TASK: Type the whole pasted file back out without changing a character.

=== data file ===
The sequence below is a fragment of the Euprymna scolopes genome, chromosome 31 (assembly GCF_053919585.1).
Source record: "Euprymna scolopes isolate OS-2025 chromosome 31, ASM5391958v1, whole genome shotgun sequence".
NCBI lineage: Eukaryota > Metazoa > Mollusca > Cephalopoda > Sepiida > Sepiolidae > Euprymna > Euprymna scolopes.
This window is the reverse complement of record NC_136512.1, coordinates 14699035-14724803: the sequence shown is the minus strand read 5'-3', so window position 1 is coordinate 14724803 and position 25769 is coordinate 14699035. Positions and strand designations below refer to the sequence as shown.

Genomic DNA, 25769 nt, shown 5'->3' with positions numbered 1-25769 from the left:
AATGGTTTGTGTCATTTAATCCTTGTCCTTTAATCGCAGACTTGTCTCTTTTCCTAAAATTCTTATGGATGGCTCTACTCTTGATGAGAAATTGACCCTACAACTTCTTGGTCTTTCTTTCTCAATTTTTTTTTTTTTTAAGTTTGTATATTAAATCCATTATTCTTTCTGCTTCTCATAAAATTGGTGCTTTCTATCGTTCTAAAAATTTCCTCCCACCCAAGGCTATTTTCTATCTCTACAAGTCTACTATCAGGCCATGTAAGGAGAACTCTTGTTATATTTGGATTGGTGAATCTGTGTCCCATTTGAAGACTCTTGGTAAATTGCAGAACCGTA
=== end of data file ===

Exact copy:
The sequence below is a fragment of the Euprymna scolopes genome, chromosome 31 (assembly GCF_053919585.1).
Source record: "Euprymna scolopes isolate OS-2025 chromosome 31, ASM5391958v1, whole genome shotgun sequence".
NCBI lineage: Eukaryota > Metazoa > Mollusca > Cephalopoda > Sepiida > Sepiolidae > Euprymna > Euprymna scolopes.
This window is the reverse complement of record NC_136512.1, coordinates 14699035-14724803: the sequence shown is the minus strand read 5'-3', so window position 1 is coordinate 14724803 and position 25769 is coordinate 14699035. Positions and strand designations below refer to the sequence as shown.

Genomic DNA, 25769 nt, shown 5'->3' with positions numbered 1-25769 from the left:
AATGGTTTGTGTCATTTAATCCTTGTCCTTTAATCGCAGACTTGTCTCTTTTCCTAAAATTCTTATGGATGGCTCTACTCTTGATGAGAAATTGACCCTACAACTTCTTGGTCTTTCTTTCTCAATTTTTTTTTTTTTTAAGTTTGTATATTAAATCCATTATTCTTTCTGCTTCTCATAAAATTGGTGCTTTCTATCGTTCTAAAAATTTCCTCCCACCCAAGGCTATTTTCTATCTCTACAAGTCTACTATCAGGCCATGTAAGGAGAACTCTTGTTATATTTGGATTGGTGAATCTGTGTCCCATTTGAAGACTCTTGGTAAATTGCAGAACCGTA